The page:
For the purpose of exposition for the rest of this blog post, it is useful to have a small sample F# application & library on-hand, so let’s create one. Since this blog is about Visual Studio tooling for F#, and not so much about code, I’ll resort to a trite but familiar example, with my apologies to those who are tired of seeing F# compute prime numbers. I’ll start with a new F# Library project with this code:
module PrimesLibopen Microsoft.FSharp.Collectionslet odds = let limit = System.Int32.MaxValue |> float |> sqrt |> int [3..2..limit]let isPrime n = // naïve implementation 2::odds |> Seq.forall (fun x -> n%x <> 0 || n=x)
and then I’ll try it out it by adding an F# Application to the solution, add a project reference to my library, and putting the code
open PrimesLib[2..20] |> List.filter isPrime |> printfn "%A"
in the app. I set the application as the startup project, build, and run, and I see the expected output:
[2; 3; 5; 7; 11; 13; 17; 19]
Now that we have a simple library and app, let’s show off some Visual Studio 2012 features.
In Visual Studio 2012, F# works with MSTest, and there is a good online template to get started. I’ll add a new project to our solution, and then in the NPD, click ‘Online’ in the left pane, and then type “F# mstest” in the search box at the upper-right:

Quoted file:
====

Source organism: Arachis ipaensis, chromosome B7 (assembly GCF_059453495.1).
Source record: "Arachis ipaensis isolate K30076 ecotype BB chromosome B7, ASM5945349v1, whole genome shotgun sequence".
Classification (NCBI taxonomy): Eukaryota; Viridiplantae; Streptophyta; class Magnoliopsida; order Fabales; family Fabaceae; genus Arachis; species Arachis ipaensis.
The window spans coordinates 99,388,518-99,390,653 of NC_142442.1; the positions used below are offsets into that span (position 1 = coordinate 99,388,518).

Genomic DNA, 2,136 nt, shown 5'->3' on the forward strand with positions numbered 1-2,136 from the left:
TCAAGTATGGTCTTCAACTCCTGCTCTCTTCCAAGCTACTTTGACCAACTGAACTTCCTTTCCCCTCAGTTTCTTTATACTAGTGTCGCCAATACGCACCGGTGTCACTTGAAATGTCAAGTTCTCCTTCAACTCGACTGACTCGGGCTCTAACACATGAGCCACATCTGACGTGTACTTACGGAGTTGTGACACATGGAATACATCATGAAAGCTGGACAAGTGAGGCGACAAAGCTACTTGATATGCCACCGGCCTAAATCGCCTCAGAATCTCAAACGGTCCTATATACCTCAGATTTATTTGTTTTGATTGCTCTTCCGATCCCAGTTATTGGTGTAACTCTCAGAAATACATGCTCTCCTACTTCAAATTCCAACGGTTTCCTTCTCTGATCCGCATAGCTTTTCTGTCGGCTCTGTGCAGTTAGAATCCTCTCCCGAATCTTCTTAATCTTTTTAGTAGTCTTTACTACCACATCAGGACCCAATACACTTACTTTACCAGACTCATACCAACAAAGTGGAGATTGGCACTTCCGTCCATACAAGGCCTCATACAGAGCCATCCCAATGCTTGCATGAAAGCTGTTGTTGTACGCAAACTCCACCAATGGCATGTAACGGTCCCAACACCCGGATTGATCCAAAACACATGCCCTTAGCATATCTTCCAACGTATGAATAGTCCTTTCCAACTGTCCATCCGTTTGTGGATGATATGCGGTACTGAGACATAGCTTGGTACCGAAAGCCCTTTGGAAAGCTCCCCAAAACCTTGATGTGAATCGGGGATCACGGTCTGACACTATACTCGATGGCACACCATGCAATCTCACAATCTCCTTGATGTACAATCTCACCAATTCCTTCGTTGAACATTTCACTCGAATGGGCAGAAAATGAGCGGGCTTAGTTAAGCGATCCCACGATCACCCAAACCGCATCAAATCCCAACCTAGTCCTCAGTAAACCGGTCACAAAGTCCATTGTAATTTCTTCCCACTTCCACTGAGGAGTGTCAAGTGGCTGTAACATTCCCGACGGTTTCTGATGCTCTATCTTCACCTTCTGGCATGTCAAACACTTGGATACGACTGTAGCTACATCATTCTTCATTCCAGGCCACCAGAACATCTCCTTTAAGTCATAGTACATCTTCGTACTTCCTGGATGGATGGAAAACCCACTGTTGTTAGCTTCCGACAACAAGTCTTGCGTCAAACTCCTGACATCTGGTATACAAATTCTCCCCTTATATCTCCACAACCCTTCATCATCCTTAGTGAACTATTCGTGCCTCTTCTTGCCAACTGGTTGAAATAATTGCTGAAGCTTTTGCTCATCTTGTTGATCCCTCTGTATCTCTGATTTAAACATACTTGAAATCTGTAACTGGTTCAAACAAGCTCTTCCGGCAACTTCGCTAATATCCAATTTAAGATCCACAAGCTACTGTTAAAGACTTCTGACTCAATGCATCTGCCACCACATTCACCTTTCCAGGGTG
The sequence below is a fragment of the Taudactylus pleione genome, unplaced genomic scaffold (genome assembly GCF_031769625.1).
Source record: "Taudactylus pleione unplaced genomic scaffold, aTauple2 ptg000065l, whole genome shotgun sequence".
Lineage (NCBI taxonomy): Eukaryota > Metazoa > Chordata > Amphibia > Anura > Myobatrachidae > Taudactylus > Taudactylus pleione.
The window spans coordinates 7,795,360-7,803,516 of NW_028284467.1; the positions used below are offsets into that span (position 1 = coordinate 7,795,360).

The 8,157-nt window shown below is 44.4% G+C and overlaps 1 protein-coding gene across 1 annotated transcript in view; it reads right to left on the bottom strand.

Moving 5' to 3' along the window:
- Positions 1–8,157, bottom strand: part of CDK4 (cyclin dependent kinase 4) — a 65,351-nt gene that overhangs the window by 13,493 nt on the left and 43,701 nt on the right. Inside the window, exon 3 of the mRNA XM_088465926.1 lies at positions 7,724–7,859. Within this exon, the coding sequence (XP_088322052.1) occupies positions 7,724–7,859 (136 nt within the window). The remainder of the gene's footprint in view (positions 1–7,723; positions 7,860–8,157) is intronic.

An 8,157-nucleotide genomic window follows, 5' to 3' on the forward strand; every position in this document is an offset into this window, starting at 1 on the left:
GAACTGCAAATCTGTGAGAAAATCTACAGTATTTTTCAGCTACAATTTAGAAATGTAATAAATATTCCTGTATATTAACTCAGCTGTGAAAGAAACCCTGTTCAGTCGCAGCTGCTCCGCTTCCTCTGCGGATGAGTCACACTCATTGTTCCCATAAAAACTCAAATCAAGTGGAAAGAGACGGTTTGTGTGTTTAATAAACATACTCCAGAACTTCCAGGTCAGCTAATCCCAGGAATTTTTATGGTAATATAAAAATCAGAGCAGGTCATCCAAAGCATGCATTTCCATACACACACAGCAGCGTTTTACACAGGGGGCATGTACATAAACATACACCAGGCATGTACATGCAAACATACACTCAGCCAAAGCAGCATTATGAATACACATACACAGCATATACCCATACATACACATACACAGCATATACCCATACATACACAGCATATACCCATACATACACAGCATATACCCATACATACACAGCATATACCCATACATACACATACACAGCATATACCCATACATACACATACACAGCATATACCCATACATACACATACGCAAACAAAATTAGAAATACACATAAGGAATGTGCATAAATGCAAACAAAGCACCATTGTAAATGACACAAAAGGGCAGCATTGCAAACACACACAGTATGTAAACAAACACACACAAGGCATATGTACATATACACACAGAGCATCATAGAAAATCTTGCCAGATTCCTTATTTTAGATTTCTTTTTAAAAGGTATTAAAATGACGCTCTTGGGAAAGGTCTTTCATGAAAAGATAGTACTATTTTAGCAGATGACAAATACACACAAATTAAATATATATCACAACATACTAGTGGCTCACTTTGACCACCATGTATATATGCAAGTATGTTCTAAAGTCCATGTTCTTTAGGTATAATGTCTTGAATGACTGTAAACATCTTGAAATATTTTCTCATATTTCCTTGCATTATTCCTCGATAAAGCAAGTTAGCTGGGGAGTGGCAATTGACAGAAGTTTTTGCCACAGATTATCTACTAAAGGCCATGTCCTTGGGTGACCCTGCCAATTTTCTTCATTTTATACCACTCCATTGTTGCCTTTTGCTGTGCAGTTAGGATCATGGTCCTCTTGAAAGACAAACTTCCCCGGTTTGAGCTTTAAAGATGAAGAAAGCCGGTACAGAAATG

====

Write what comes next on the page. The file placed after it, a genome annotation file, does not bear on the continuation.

That’s the template we want. I create a project from the template (if this is my first time using this online template, I’ll be prompted to download & install the template after agreeing to any license terms an online template may contain), which starts us with starter source code for our test library:
namespace UnitTestProject1open Systemopen Microsoft.VisualStudio.TestTools.UnitTesting[<TestClass>]type UnitTest() = [<TestMethod>] member x.TestMethod1 () = let testVal = 1 Assert.AreEqual(1, testVal)
Let’s replace the sample test method with our own code that gives us some confidence that isPrime is working correctly. I’ll add a project reference from the unit test project to my primes library, and then replace the unit test method with
[<TestMethod>]member x.TestIsPrime() = let expected = [2;3;5;7;11;13;17;19] let actual = [2..20] |> List.filter PrimesLib.isPrime Assert.AreEqual(expected, actual)
Now we can run the test by selecting ‘TEST\Run…\All Tests’ from the VS menu, and VS will run the unit tests:
Great! We have a passing unit test. Now we can evolve our code with more confidence. Perhaps next I’m trying to discover which digit is most common for prime numbers to end in. I might want to add the function
let finalDigitOfPrimesUpTo n = [|2..n|] |> Seq.filter isPrime |> Seq.groupBy (fun i -> i % 10) |> Seq.map (fun (k, vs) -> (k, Seq.length vs)) |> Seq.sortBy fst |> Seq.toList